I started dosing the Florida Aqua Farms version (“Plant Fuel Too”) almost a year and a half ago, using the complete dry mix (minus silicates). The Bryopsis started to look darker and happier pretty quickly. Perhaps unsurprisingly, there was also a phyoplankton bloom that turned the water green and generated a layer of green scum on the surface of the water. Also, the added nutrients seemed to increase levels of nuisances like cyanobacteria (a.k.a., red slime algae). That would have all been tolerable, but the biggest sticking point was that Bryopsis would go through cycles of boom and bust, which is not conducive to long-term management of a slug colony. I needed to get the right balance of nutrients that would get the Bryopsis to grow maximally and out-compete the species I don’t want.
With all of the possible factors (e.g., light, circulation, temperature, nutrients) to be within the right ranges, there were a lot of variables to play with:
In order to separate the variables a bit better, I started using Florida Aqua Farms original “Plant Fuel,” which contains all of the trace elements and vitamins, but no nitrogen or phosphate. That would allow me to play with levels of trace elements, N, and P separately. I also added a source of carbon. Because white vinegar is cheap, always available, and is readily broken down into CO2 by bacteria, it seemed like a good choice.
By adjusting the relative input of all four ingredients (C, N, P and trace elements), combined with very high flow in the algae culture tank, I was able to get significantly better growth. The final improvement was something that I had not expected to have such an impact: rebuilding the system. Within about a week of the big move, the algae was thriving on the racks of plastic eggcrate I was using as a substrate. I suspect that the 50% water change and improvements to circulation in the new system played a large part in the improved growth.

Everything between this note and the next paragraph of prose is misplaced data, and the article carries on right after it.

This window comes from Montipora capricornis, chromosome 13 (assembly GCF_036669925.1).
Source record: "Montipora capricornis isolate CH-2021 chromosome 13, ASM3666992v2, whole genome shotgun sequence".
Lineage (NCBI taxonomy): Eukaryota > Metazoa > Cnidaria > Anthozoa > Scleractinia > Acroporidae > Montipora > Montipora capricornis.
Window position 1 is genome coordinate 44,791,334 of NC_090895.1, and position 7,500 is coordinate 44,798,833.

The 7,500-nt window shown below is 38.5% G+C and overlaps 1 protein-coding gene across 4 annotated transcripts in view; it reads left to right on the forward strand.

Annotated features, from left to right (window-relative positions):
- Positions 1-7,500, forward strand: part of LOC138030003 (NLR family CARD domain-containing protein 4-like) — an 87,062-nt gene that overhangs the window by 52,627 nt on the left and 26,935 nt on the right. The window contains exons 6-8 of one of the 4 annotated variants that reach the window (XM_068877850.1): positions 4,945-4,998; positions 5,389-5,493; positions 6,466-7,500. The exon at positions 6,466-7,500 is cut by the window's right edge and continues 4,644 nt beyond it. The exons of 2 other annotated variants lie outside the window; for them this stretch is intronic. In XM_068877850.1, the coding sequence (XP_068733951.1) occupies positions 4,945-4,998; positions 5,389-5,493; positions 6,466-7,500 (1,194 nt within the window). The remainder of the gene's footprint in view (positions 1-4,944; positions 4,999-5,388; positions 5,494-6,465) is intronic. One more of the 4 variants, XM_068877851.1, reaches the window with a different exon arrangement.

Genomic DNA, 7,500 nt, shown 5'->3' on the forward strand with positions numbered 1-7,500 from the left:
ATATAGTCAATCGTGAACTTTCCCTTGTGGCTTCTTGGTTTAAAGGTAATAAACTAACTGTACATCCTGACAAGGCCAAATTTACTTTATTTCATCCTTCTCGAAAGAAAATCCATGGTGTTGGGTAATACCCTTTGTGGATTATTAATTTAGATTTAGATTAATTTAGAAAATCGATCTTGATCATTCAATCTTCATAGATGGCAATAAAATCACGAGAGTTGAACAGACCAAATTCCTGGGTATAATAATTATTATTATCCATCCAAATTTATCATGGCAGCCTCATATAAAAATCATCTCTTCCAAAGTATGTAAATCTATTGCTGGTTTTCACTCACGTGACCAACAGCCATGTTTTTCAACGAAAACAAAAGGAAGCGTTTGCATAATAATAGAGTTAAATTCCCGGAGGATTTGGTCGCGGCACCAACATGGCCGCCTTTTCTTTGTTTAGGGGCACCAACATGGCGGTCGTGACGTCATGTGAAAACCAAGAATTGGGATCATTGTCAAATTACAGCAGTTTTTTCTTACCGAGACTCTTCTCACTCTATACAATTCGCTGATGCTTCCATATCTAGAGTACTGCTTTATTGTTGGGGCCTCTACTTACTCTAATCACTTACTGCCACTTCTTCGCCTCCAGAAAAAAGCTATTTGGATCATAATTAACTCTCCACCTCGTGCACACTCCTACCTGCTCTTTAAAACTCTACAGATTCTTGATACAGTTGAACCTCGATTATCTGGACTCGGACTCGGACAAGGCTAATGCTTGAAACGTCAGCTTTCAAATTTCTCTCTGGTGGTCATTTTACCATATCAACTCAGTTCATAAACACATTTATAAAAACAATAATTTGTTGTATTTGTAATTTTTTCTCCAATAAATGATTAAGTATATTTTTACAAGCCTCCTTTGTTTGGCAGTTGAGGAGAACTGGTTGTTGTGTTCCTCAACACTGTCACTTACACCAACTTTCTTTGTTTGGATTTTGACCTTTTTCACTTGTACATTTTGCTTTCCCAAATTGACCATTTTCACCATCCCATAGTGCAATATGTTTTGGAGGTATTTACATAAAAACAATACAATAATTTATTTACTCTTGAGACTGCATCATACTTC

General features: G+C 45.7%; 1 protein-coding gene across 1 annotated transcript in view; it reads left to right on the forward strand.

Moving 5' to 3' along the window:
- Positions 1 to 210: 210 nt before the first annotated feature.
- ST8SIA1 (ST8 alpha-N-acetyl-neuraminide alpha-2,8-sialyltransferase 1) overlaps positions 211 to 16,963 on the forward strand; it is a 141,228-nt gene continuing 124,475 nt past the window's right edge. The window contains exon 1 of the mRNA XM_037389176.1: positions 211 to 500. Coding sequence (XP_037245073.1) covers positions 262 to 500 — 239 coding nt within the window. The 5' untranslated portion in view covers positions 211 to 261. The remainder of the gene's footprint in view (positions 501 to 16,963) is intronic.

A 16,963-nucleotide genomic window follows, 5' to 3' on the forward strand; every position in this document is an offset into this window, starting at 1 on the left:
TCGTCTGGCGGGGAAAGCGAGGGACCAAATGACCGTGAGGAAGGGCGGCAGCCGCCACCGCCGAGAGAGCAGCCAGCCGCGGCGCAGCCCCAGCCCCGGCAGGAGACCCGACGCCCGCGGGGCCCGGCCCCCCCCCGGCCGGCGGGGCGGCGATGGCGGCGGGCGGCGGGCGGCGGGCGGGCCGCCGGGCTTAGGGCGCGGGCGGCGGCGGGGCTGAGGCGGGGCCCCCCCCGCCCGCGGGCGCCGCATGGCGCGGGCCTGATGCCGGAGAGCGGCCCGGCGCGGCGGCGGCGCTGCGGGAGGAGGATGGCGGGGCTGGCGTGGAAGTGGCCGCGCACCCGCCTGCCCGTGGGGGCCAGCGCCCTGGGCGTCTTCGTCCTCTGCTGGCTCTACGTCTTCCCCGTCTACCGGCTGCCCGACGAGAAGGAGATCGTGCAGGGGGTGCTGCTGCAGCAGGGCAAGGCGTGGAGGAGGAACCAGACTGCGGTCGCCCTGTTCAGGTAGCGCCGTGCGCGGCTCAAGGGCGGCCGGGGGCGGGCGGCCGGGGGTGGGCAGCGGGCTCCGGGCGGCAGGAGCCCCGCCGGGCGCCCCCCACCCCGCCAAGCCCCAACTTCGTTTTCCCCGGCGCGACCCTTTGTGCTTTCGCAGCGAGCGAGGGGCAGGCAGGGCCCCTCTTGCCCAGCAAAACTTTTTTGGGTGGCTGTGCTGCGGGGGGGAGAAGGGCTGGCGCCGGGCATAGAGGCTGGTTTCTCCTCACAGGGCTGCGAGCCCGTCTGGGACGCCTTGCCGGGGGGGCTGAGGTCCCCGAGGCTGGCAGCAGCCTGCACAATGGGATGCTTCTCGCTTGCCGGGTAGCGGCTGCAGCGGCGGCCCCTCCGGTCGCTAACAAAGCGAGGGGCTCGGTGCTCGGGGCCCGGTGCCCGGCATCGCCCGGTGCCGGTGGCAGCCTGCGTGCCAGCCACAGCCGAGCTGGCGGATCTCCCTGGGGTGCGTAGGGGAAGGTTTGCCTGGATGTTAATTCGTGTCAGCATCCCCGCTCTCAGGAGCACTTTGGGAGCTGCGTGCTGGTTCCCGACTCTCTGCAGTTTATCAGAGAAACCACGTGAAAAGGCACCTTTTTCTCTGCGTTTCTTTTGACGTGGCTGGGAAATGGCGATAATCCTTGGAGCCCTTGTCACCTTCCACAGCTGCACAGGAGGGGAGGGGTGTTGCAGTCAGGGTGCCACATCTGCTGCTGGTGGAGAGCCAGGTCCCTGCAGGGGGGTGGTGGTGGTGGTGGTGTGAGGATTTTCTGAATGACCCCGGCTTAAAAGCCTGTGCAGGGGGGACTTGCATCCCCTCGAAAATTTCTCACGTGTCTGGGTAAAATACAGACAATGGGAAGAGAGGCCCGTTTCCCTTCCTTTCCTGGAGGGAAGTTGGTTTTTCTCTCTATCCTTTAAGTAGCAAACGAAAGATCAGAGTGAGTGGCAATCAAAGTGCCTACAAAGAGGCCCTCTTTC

By growing on plastic racks, Bryopsis cultures can be moved to slug tanks to be consumed, and then removed for regrowth.
So we’re making forward progress. We are controlling the growth of food algae to the point where it seems to be sustainable. As a side benefit, the other macroalgae are also thriving. For example, the three deep green Penicillus in the photo below are new sprouts from the ratty old plant in the center.
At the moment (and likely to change) the system receives major elements at the (molar) ratio of 150:30:1 C:N:P. This is roughly in the range reported for other macroalgae, and does not support much growth of cyanobacteria or phytoplankton. In other words, it looks like I am providing nutrients at about the rate at which the are being consumed by the desired algae.
There is still plenty of room for improvement. The priority for the moment is eliminating or reducing dinoflagellates in the algae culture tanks. They do not seem to cause too much trouble in the slug tanks, but they form a slimy film on the Bryopsis in the culture tanks, presumably reducing growth, competing for nutrients, and producing toxins.
At higher magnification they are kind of pretty. Based on the shape, size and general appearance, it looks a lot like Ostreopsis ovata (Faust and Gulledge, 2002, Contr. U.S. Natl. Herb. 42: 1-144). Like many dinoflagellates, O. ovata produces toxins, some of which are toxic to mice (Nakajima et al., 1981, Okinawa Bull. Jpn. Soc, Sci. Fish. 47: 1029). The effects on slugs or other invertebrates is not known.
At the moment, I have reduced the photoperiod (the time the lights are on), and am rinsing the Bryopsis racks in clean artificial seawater periodically to reduce the population. At some point, it might be necessary to use harsher methods, such as antibiotics (metronidazole seems to affect dinoflagellates somewhat specifically) or starting a clean culture of Bryopsis and preventing entry of other species using UV sterilization.